Each year, thousands of U.S. Veterans leave active duty and return to the workforce.  Veterans report high rates of service-connected disabilities (i.e., disabilities that were incurred in, or aggravated during, military service).

Common injuries incurred by these Veterans include:

  • Post traumatic stress disorder (PTSD)
  • Back and spinal cord injuries
  • Hearing loss
  • Traumatic brain injuries (TBI)

These are very serious conditions, and must be accommodated by the Veteran’s employer. Other veterans leave service due to injuries or conditions that are not considered service-connected.

The Law Requires Companies Accommodate Veterans

If the Veteran has a disability incurred in, or aggravated during, his or her service, the employer must make reasonable efforts to accommodate the disability and return the Veteran to the position in which he or she would have been employed if the Veteran had not performed military service.

What protections does the ADA provide to veterans with disabilities?

Employers cannot treat a Veteran applicant or employee unfavorably because he or she has a disability, a history of having a disability, or because the employer regards him as having a disability. That means, for example, that it is illegal for an employer to refuse to hire a Veteran because the Veteran has PTSD or was previously diagnosed with PTSD, or because the employer assumes the Veteran he has PTSD.

Similarly, an employer may not refuse to hire a Veteran based on assumptions about a Veteran’s ability to do a job in light of the fact that the Veteran has a disability rating from the U.S. Department of Veterans Affairs (VA). The ADA also limits the medical information employers may obtain and prohibits disability-based harass­ment and retaliation.

Finally, the ADA provides that, absent undue hardship (“significant difficulty or expense”), Veterans with disabilities are entitled to reasonable accommodation to apply for jobs, to perform their jobs, and to enjoy equal benefits and privileges of employment (e.g., access to the parts of an employer’s facility available to all employees and access to employer-sponsored training and social events).

 When is a Veteran with a disability protected by the ADA?

A Veteran with a disability is protected by the ADA when he or she meets the ADA’s definition of disability and is qualified for the job the Veteran has or wants. A Veteran with a disability is qualified if he or she is able to meet an employer’s requirements for the job, such as education, training, employment experience, skills, or licenses, and is able to perform the job’s essential or fundamental duties with or without reasonable accommodation.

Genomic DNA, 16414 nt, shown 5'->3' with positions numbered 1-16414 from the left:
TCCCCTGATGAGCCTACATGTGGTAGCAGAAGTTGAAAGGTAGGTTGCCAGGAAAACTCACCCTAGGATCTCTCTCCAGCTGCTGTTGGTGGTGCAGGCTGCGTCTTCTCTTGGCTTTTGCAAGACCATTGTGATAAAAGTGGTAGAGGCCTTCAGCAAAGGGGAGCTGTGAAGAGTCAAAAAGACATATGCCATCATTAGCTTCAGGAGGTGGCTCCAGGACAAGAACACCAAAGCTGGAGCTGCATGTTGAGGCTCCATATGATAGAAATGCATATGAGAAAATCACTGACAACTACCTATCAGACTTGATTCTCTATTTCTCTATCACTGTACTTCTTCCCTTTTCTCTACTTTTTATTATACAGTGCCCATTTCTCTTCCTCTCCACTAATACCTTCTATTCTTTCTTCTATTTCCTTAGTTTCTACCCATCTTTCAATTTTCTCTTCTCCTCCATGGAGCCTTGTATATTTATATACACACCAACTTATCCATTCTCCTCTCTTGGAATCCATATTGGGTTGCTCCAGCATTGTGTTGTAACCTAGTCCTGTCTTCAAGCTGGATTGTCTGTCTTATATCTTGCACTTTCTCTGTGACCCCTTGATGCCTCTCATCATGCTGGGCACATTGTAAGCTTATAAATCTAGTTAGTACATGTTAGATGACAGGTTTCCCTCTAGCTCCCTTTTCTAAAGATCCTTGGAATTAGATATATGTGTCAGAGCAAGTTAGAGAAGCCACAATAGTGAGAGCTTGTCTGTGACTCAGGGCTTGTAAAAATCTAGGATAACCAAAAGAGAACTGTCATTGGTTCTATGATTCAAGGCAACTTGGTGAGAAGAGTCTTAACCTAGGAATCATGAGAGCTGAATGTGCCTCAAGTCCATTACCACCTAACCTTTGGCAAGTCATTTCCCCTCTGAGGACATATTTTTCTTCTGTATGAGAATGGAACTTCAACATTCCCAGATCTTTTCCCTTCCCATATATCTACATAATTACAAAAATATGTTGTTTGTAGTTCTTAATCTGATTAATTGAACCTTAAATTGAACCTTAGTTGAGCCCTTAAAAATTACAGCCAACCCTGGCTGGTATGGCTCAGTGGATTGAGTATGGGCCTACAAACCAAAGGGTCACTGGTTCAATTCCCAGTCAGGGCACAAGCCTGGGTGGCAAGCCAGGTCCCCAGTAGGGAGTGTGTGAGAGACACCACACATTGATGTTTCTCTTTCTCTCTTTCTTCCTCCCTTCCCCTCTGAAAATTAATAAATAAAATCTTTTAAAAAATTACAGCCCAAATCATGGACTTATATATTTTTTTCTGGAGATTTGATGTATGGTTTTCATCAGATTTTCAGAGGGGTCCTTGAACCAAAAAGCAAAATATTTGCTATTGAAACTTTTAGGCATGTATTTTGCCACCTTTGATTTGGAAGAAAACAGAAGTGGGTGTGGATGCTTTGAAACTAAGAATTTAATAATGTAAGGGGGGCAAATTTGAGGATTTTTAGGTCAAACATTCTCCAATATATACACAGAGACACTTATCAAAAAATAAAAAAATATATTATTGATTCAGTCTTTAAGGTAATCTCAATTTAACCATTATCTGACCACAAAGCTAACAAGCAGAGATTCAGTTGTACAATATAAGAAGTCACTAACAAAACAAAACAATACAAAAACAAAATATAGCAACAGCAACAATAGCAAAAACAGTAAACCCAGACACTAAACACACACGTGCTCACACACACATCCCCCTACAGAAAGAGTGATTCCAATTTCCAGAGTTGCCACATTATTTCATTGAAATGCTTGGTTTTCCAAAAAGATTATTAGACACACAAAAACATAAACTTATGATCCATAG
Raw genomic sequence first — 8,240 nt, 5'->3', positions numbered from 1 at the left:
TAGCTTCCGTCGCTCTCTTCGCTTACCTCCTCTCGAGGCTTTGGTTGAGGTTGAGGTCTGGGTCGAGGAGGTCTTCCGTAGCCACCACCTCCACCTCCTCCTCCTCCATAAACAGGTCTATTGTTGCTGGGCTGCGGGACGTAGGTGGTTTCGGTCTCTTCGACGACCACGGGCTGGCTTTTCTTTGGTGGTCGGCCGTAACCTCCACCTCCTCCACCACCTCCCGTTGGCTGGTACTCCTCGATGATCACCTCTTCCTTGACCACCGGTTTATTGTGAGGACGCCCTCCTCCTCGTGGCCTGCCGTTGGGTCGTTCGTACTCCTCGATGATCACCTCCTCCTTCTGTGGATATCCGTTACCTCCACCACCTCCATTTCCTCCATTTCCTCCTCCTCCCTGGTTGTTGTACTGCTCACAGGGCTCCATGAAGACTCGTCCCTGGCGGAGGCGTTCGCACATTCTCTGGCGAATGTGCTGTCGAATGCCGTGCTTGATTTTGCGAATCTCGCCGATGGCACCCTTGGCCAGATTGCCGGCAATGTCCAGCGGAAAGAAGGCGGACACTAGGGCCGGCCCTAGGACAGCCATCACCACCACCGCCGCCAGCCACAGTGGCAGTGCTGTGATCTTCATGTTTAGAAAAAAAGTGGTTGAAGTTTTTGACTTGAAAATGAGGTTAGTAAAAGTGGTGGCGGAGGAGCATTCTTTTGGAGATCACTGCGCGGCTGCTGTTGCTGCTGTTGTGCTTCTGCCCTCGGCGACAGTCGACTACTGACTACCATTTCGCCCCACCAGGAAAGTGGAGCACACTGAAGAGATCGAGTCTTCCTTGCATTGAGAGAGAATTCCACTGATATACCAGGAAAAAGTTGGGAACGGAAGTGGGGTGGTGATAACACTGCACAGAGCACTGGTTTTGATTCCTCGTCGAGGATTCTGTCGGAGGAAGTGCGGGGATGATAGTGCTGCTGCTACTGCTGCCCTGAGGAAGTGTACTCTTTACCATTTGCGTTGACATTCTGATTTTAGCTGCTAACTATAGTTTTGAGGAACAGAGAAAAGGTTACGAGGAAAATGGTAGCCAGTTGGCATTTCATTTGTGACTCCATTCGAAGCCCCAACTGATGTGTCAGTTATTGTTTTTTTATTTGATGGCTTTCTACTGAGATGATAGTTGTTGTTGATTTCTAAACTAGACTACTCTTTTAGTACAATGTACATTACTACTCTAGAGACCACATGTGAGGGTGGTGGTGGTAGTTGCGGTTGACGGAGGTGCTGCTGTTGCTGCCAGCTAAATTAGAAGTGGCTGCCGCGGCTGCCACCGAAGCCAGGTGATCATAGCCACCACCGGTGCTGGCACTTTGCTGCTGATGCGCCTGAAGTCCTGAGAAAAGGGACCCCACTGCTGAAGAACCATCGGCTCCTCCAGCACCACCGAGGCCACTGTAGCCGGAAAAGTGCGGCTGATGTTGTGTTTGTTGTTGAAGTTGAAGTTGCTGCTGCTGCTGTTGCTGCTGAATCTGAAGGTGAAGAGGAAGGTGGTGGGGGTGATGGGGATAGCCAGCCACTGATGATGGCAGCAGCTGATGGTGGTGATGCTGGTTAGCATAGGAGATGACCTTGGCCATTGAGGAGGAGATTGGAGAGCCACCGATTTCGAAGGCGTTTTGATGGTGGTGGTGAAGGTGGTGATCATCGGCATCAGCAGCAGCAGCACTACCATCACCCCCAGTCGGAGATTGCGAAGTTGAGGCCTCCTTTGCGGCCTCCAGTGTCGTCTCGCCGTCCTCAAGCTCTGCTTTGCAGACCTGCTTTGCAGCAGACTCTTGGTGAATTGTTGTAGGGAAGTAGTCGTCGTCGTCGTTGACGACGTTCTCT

Strategic Consulting is Your Partner in Managing Workplace ADA Issues

Our team is here to help with your disabilities accommodation issues, vocational rehabilitation needs, ergonomic evaluations, and other employee needs.

For twenty years, we have been helping companies in the Pacific Northwest with worker injuries, disabilities, and other vocational challenges.  We are here to support you in this unprecedented era of teleworking and WFH.

We have partnered and provided solutions to some of the largest companies in the world (such as Boeing, Microsoft, and Amazon). But, at our core, we are still “people taking care of people,” one project at a time.  Our success is built upon and providing you the best solution to your workplace challenge.  Contact us today by filling out a form (below), submitting a referral, or visiting our ‘Contact Us‘ page to find your nearest office.


Ric Burd

Ric has been working in the industry since 2002, specializing in developing employer jobsite analysis and light duty programs, ergonomics consultations and adjustments, disability accommodations and providing effective return to work solutions. Ric is Matheson trained in Ergonomics and is a Certified Ergonomics Evaluation Specialist. He earned a Bachelor of Arts Degree in Psychology from Western Washington University and later his Master’s Degree, M.Ed., Education Counseling from Seattle Pacific University. Ric is currently a Registered Vocational Rehabilitation Counselor for the Department of Labor and Industries and has been a Certified Disability Manager Specialist since 2006.

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